Baylor College of Medicine in Houston, TX—a high-tech research facility—has one of the first installations of an updated watertube boiler online feedback system.
Previously, the online data reporting system for its boilers fed information to the boiler manufacturer’s headquarters. There, the manufacturer could anticipate maintenance and repair problems from the operation data. In turn, it could advise the customer’s local service representative of adjustments the customer should make on site. In addition, some adjustments could be made online from headquarters.
Now, Baylor’s on site boiler operations staff can receive feedback similar to what was formerly available only to the boiler manufacturer.
Need for usage trends
Baylor wanted the system to ensure an uninterrupted supply of process and heating steam for its campus of buildings enclosing 1.4 million sq ft. The director of facilities, Rock Morille, and project engineer, James Kisiel, wanted the benefits of the new feedback technology in addition to switching from firetube to watertube boilers.
“We like to know what is happening with our equipment so we can extend the life cycle, conserve on energy, reduce emissions, and operate in a safer manner,” Kisiel explained. Morille added: “This was the best and most efficient way for us to get the campus ‘usage trends’ information that we must track in order to comply with regulatory standards. For instance, it will be a good thing to see a trend for low water cutoffs. It also validates what we are doing.”
Baylor has to contend with greater restrictions from government regulatory agencies. Texas has mandated that Houston plants have continuous metering of their gas usage to ensure compliance. Kisiel commented that “one of the great benefits of our particular brand of watertube boiler is that it allows you to add sensing and measuring devices and record critical operating information which then is seen in the software package that organizes and displays the other measured points.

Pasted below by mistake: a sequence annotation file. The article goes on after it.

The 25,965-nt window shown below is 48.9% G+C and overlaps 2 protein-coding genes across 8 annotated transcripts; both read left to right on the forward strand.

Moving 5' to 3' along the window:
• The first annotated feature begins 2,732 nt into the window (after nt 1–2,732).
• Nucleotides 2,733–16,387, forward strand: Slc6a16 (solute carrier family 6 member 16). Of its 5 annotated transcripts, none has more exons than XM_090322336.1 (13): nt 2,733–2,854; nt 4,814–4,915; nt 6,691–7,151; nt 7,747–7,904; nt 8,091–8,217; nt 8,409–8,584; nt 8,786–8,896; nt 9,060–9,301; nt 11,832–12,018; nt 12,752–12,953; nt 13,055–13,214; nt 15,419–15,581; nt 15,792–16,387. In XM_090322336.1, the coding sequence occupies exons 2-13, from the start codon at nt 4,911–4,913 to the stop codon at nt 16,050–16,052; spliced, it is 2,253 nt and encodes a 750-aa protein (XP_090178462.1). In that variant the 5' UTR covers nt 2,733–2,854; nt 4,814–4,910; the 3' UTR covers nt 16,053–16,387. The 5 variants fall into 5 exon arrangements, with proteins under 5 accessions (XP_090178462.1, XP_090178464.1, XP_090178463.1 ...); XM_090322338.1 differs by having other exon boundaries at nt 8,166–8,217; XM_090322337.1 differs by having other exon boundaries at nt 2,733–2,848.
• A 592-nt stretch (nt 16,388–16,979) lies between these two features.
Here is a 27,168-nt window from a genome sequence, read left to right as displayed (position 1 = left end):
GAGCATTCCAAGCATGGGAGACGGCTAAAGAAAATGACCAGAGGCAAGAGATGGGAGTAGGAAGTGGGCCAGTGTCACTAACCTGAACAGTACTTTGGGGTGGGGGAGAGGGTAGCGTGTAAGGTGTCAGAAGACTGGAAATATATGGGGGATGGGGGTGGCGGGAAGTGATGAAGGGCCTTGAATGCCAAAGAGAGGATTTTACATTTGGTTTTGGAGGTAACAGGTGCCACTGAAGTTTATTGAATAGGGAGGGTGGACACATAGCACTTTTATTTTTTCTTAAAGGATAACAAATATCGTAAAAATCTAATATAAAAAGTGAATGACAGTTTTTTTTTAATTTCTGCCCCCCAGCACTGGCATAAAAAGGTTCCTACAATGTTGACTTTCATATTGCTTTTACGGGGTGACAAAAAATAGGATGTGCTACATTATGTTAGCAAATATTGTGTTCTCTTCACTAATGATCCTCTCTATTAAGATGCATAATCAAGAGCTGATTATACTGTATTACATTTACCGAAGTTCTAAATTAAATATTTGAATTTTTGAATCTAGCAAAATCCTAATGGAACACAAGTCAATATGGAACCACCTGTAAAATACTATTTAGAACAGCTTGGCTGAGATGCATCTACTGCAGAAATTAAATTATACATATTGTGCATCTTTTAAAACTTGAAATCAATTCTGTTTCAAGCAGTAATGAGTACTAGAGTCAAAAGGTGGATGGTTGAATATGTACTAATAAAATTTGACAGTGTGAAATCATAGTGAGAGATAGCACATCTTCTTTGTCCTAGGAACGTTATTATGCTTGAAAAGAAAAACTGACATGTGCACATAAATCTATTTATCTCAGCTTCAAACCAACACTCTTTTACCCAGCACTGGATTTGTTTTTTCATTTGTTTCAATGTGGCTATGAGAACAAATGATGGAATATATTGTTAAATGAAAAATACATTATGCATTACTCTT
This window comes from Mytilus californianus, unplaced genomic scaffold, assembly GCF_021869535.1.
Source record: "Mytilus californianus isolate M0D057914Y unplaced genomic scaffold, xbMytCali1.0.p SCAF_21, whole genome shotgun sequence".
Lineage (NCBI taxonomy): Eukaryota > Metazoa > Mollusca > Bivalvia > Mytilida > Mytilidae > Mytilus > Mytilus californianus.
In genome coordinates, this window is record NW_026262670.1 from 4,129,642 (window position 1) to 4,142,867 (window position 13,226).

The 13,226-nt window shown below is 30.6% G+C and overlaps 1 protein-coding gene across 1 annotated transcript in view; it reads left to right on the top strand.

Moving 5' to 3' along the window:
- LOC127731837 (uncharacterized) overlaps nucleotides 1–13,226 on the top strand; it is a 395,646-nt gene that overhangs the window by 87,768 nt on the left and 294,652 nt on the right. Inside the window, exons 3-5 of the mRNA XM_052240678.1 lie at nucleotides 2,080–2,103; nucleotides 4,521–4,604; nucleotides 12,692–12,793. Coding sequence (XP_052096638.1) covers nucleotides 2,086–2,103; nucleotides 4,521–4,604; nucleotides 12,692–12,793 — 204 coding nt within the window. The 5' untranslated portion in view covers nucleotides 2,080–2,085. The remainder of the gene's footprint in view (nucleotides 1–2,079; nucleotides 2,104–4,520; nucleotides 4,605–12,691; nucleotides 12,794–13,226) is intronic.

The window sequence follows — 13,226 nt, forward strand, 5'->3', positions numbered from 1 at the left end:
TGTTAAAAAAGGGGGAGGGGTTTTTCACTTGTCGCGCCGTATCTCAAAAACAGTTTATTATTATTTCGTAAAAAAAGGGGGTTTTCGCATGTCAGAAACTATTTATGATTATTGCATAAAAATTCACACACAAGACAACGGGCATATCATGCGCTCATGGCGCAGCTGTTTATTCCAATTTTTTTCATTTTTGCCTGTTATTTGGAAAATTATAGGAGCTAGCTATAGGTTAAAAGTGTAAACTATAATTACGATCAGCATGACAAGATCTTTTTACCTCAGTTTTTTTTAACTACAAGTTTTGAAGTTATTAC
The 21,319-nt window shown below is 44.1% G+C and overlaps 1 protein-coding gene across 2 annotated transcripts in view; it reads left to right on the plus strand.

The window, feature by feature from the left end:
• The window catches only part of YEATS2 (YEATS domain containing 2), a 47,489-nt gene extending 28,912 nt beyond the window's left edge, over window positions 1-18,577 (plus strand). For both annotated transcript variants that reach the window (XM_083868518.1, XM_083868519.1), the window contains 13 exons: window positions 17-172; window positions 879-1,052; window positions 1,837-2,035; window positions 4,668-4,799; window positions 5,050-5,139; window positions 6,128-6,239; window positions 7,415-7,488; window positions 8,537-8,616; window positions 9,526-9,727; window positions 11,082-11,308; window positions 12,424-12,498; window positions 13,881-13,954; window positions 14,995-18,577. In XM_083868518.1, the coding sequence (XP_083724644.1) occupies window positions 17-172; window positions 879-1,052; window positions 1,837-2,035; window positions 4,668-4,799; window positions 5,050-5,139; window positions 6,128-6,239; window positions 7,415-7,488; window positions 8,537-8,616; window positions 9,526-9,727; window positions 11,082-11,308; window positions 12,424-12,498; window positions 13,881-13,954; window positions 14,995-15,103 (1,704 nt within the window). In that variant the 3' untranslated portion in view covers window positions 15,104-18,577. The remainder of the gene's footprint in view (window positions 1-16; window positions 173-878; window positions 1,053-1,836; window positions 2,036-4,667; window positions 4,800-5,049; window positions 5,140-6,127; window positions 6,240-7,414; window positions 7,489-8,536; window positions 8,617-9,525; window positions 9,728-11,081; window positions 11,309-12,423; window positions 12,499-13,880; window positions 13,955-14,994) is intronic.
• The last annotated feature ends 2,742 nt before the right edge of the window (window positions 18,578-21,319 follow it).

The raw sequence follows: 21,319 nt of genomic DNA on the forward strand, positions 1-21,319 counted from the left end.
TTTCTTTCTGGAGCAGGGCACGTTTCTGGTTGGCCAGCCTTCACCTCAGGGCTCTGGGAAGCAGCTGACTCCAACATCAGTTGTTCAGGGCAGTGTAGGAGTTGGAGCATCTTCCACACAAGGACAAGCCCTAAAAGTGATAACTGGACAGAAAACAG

“ The monitoring system feeds back gas-related data in a number of forms (focusing the operator’s attention on total system performance). There is data on high and low gas pressure, how long the boilers actually run in high fire or low fire, fluctuations in flue gas temperatures, etc. This feedback from the monitoring system can verify that a plant is in compliance.”
Flame signal failure solved
Joe Regini, supervisor of the Baylor Central Plant, noted the new feedback system has already eliminated costly service calls. “Recently, I had a flame signal failure. It is supposed to read 5 V on the flame signal, but it did not.” The flame signal failure showed up on the boiler monitoring system’s day-by-day, 31-day report of data from the various signal, pressure, temperature, conductivity, and gas usage (square cubic ft/hr or SCF) monitors.
Regini was puzzled; “The boilers were operating perfectly, but I could not get a flame signal.” With the boiler monitoring system, the company has a choice: diagnose a problem or call the boiler manufacturer, who receives more complex diagnostic data—the “black box” information on the 4 sec before shutdown.
The manufacturer can select the reports or “signatures” on all the operating data related to steam pressure, flame signal, water levels, surface blow down valve, feed water pump, damper position, and conductivity sensor. The signature also shows the last 4 sec measurements of the scale monitor, temperatures, conductivity, mode timing, etc., as bar graphs.
Regini decided to call the manufacturer for a diagnosis. The manufacturer identified the flame signal connections as the source of the problem. The connections are in a little plug, similar to a headphone plug, and they were loose on the controller. “Once I plugged them completely in, they were fine,” Regini said.
Switch to watertube technology
Baylor’s decision to switch to newer watertube technology from firetube boilers evolved over time. As Baylor expanded, it increased its firetube boiler capacity to 2100 boiler hp. The 21st century physical plant that Baylor is striving to complete had to confront redundancy, capacity, regulatory, and space issues.
Morille and Kisiel evaluated conventional systems as well as systems differing from standard U.S. installations in order to find the best fit for the campus. “It became evident that if the performance and advanced computerized monitoring promised by Miura Boiler worked, it would offer substantial and measurable benefits to the campus,” Kisiel said.